The Long and Short of It

Today’s workout was my “Sunday Long Run,” although shorter than normal.  This is a “recovery” week, meaning I back off of both distance and intensity in all activities to allow some extended recovery time.  Even when I’m not actively training for an event, I start to look forward to recovery weeks.  They represent mini vacations in what can become a training grind, so I want to enjoy them when they happen.

My normal long run mileage is up to 12 miles each Sunday, gradually building in preparation for the Soaring Wings Half Marathon at the end of October.  There are a number of different philosophies about how long one’s longest run should be prior to a distance race.  Some advocate running the entire distance at least once, others say getting to 2/3 or 3/4 the distance in practice is good enough… adrenaline will carry you through the rest of the way.  Perhaps it’s insecurity, the need to over-engineer things, or my approach to triathlon, but for distances up to a half marathon, I always like to make my longest training run longer than the race itself by a couple of miles.  In triathlon, there’s another leg coming after the first two, and the run usually finishes just as the tank reads empty.  I always like to think I’ve got just a little bit extra left in the tank when I start the run.  That way, if the course is harder than expected or I need to pass someone right at the end, I’ve got something left.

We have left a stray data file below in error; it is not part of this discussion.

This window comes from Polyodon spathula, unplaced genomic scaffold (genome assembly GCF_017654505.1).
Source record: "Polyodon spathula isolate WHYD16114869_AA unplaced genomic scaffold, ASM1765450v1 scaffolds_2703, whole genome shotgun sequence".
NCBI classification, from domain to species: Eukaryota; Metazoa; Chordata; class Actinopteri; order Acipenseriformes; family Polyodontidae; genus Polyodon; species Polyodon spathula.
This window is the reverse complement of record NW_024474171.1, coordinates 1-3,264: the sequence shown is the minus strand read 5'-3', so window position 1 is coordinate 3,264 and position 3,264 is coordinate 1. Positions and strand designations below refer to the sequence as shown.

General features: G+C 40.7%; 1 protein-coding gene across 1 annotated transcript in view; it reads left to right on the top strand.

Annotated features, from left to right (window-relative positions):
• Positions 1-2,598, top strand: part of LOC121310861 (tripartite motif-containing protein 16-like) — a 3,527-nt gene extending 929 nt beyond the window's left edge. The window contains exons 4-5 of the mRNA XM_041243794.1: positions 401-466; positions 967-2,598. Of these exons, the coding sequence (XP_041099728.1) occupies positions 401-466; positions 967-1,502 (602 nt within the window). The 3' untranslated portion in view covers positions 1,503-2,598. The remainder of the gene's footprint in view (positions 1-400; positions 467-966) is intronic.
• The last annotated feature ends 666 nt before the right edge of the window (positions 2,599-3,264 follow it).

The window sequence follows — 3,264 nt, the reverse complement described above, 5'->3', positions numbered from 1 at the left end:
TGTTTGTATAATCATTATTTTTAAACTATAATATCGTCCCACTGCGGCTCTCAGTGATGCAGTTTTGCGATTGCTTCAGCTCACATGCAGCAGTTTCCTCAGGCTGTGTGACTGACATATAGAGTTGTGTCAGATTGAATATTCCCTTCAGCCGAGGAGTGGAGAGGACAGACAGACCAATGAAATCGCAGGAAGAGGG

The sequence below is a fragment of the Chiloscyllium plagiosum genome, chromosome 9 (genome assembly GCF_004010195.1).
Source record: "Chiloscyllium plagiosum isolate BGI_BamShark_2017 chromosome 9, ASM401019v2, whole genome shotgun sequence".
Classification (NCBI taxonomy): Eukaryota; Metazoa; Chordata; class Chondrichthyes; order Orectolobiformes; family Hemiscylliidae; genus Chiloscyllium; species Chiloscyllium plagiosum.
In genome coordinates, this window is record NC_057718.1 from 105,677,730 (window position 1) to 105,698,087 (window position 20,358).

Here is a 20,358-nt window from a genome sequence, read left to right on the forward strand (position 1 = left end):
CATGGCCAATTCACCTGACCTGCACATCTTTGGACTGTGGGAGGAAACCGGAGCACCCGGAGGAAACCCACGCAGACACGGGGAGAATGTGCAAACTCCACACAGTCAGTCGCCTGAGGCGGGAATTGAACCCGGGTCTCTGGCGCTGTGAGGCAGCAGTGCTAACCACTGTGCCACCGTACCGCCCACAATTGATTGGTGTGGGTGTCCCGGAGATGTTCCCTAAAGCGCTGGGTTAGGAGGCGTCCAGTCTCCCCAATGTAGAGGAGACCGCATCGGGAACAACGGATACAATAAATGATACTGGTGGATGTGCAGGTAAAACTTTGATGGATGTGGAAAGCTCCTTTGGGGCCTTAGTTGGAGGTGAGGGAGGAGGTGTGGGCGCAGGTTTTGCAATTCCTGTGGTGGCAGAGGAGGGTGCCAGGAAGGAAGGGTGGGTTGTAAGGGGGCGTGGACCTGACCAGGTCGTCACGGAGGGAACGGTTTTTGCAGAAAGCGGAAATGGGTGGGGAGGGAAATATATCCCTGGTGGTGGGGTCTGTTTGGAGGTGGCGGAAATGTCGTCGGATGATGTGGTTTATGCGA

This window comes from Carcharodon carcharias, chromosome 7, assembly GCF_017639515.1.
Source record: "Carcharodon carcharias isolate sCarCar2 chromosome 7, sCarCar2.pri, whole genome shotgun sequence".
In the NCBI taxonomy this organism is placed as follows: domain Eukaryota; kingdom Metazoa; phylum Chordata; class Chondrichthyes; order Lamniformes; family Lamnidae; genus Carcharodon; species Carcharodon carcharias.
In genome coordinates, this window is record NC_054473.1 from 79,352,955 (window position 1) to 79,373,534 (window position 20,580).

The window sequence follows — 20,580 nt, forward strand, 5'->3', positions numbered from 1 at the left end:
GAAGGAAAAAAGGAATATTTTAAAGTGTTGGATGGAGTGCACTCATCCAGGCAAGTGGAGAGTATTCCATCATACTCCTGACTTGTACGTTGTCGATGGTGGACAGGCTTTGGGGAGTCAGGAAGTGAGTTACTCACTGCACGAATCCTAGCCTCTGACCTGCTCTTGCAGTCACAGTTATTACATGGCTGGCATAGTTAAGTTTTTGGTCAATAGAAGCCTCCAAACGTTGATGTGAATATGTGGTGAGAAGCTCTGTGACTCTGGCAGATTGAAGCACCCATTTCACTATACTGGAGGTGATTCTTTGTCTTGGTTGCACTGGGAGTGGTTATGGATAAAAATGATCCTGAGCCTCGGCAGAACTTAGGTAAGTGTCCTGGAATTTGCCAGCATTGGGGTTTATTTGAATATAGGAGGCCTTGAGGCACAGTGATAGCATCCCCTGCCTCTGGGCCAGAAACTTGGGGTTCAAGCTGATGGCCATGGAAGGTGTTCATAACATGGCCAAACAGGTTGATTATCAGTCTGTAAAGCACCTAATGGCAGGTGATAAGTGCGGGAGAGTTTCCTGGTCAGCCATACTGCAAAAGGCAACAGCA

Today was a great example of that principle in practice.  While 7 miles should have been relatively easy when my past runs were 10, 11, and 12, this morning was brutal.  It was already 80+ degrees at 7:30 when I hit the road, with 95% humidity.  I don’t carry a water bottle for anything less than 10 miles, so I intentionally took things a little more slowly to “conserve sweat.”  While I’m sure it helped, there was no conserving sweat after the first mile.  I normally pour the remains of my water bottle over my head as I approach the last water fountain along the river trail (assuming the fountains are working), which means I finish the run drenched.  No water bottle today, but I was as drenched as if I’d doused myself anyway.  That’s the tough thing about training for distance events in Arkansas… spring races mean training through sleet and ice in the winter, while fall races mean doing your long runs in the brutal heat of the summer.  Better than some places, worse than others.

So I’m looking forward to a few easier workouts this week, and trying to keep some rhythm despite a hectic schedule at work.  That, plus the continued Total Immersion Swimming practice.  The next few lessons reintroduce breathing.  Breathing is good.  Always.

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